By on April 1, 2019

2020 Jeep Gladiator

Jeep engineers and PR folks wasted no time in telling media, assembled in Sacramento to drive the all-new 2020 Jeep Gladiator mid-size pickup, that this truck is more than just a Wrangler with a pickup bed slapped on the back.

Technically speaking, it’s true — there are key mechanical and structural differences. So no one who uttered this assertion was lying.

But while those mechanical differences are important, they don’t change the fact that the Gladiator still feels just like a Wrangler with a bed. No matter what anyone from Jeep tells you, the Gladiator is, in a way, a Wrangler with a bed.

And that will be a good thing for many, if not most, potential buyers.

(Full disclosure: Jeep flew me out to Sacramento, put me in a nice hotel, and fed me several nice meals. The company offered a hat I didn’t take.)

While a diesel will be available in 2020, the only engine available at launch is a 3.6-liter V6 making 285 horsepower and 260 lb-ft of torque. Regardless of trim, you can row your own via a six-speed manual transmission or opt for an eight-speed automatic.

2020 Jeep Gladiator

On road, the Gladiator’s manners are what you’d expect. The V6 offers adequate pep at best, with a lack of low-end torque forcing drivers of manual examples into frequent downshifts.

Shifting the stick is a mixed bag – the clutch is abrupt and grabby with an oddly high engagement point. You’ll be as smooth as a day-one driver’s ed student, at least until you get used to it. The shifter itself has long throws, yet it’s easy to find the correct gate. When you do, there’s a satisfying “snick.” The automatic may make it easier to tap into low-end torque, but the manual is a tad more fun to drive, even with the clutch’s crankiness.

Constant steering corrections are needed to keep the truck from wandering, and tight corners are taken slowly, as the truck’s handling doesn’t much inspire confidence. The ride is smoother than that of a Wrangler thanks to the longer wheelbase (although there is some float and wallow), but even that is relative – it’s still truckish.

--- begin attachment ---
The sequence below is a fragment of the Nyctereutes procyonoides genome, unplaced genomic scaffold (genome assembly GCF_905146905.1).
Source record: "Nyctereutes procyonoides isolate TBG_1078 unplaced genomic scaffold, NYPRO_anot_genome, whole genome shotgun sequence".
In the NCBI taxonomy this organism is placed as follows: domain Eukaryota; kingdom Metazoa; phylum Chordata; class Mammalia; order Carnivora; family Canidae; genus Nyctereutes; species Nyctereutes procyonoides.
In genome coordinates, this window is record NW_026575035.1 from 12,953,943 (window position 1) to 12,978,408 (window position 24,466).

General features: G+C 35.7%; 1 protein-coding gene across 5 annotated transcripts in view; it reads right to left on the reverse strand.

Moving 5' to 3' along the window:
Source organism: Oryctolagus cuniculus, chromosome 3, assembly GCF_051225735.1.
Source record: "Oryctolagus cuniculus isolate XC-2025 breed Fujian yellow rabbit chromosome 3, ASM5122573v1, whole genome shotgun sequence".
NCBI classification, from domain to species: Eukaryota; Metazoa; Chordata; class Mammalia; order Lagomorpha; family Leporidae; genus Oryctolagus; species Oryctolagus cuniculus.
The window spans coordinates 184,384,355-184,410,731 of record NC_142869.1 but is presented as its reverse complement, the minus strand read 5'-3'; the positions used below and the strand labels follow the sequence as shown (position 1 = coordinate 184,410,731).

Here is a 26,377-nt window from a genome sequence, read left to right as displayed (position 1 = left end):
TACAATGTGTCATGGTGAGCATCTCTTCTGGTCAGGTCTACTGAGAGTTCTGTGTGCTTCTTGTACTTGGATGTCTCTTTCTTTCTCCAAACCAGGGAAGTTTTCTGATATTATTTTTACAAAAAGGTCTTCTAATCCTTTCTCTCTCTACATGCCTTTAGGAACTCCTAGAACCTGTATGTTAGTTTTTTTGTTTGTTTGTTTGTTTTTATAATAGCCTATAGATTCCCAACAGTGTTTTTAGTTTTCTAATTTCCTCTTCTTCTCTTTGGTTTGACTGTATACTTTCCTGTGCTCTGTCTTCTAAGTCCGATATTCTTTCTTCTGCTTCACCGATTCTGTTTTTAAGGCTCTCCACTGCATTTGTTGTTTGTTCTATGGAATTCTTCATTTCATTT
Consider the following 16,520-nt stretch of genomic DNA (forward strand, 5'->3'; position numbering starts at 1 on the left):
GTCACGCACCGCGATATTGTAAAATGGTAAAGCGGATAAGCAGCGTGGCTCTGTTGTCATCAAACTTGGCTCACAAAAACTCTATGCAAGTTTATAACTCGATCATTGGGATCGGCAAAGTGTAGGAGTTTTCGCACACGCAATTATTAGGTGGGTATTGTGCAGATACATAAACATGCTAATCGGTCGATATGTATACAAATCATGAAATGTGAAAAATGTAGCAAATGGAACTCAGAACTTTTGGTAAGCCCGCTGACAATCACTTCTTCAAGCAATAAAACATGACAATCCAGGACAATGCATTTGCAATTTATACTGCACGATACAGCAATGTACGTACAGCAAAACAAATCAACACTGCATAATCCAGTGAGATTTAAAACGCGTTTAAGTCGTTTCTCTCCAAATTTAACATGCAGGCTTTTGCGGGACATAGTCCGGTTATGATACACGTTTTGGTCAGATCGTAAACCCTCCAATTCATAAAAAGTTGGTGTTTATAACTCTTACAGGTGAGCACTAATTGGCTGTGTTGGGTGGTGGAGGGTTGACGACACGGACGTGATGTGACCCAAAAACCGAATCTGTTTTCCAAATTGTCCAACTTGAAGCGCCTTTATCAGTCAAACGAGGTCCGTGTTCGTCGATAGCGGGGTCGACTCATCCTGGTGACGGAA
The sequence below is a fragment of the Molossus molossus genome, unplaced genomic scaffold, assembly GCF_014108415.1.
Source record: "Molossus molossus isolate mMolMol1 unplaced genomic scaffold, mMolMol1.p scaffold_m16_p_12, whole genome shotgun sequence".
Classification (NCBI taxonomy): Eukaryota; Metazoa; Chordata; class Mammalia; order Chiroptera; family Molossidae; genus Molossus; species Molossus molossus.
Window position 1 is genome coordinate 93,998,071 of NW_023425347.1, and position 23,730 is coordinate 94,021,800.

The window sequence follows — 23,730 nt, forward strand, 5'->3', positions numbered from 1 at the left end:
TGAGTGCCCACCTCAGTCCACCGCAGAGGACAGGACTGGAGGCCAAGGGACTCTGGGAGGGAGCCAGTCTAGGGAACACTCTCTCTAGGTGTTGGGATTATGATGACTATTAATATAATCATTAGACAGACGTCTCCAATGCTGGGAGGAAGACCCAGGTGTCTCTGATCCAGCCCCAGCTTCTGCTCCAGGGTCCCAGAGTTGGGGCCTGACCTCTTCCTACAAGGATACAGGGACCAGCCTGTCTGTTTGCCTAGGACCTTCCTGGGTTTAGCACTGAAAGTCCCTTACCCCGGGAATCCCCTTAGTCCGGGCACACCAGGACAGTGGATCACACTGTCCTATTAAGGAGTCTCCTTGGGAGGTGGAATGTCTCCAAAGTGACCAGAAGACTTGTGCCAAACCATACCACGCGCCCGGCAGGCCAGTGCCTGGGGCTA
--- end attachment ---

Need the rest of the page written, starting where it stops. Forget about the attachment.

2020 Jeep Gladiator

And yet, with just about any other truck, all of those qualities would likely be considered negative. For Jeep buyers, however, they can be written off as quirks. Or the trade-offs one must make for off-road capability – such as solid front and rear axles.

Ah, yes. That. Here’s the good news: The Gladiator plays in the dirt as well as any Wrangler. Yes, the increased length may be an issue on some trails, but with that aside, the Gladiator got through a muddy off-road course that included a few rock piles, and it did so without exhibiting any sweat. I did bang against the skidplates here and there, but that’s what they’re there for.

Sure, Jeep wasn’t going to build a trail we couldn’t get through, but the off-road course wasn’t easy. I’m not sure all of the mid-size trucks on the market could make it through, although I’d bet the more off-road-oriented Toyota Tacomas and the Chevy Colorado ZR2 Bison would have a reasonable shot.

2020 Jeep Gladiator

Jeep’s off-road wizardry depends in part on modern tech. A switch in the cockpit on Rubicon models allows you to disconnect the front swaybar, and the front and rear differentials on the Rubicon are also electronically locking. An available Off Road + mode can further adjust powertrain, shifting, and chassis settings for certain applications.

Heavy-duty Dana 44 axles are part of the equation, and non-Rubicon models have a 2.72:1 low-range ratio with the two-speed transfer case and 3.73 axle ratio. On the Rubicon, the numbers are 4.0:1 and 4.10.

You can equip your Gladiator with 17- or 18-inch wheels, and the Rubicon gets 33-inch tires. The Rubicon is also available with a camera that can help guide you around obstacles.

Other key numbers include a payload of 1,600 pounds, the ability to tow up to 7,650 pounds, and the ability to ford water up to 30 inches deep. Ground clearance is 10 inches on Sports and Overlands, and 11.1 on Rubicons. The approach angle is 40.8 degrees on the Sport and Overland, and 43.4 on the Rubicon.

Breakover angle is 18.4 degrees on the lower trims and 20.3 on the Rubicon, and departure angle is 25 degrees (26 on Rubicon).

2020 Jeep Gladiator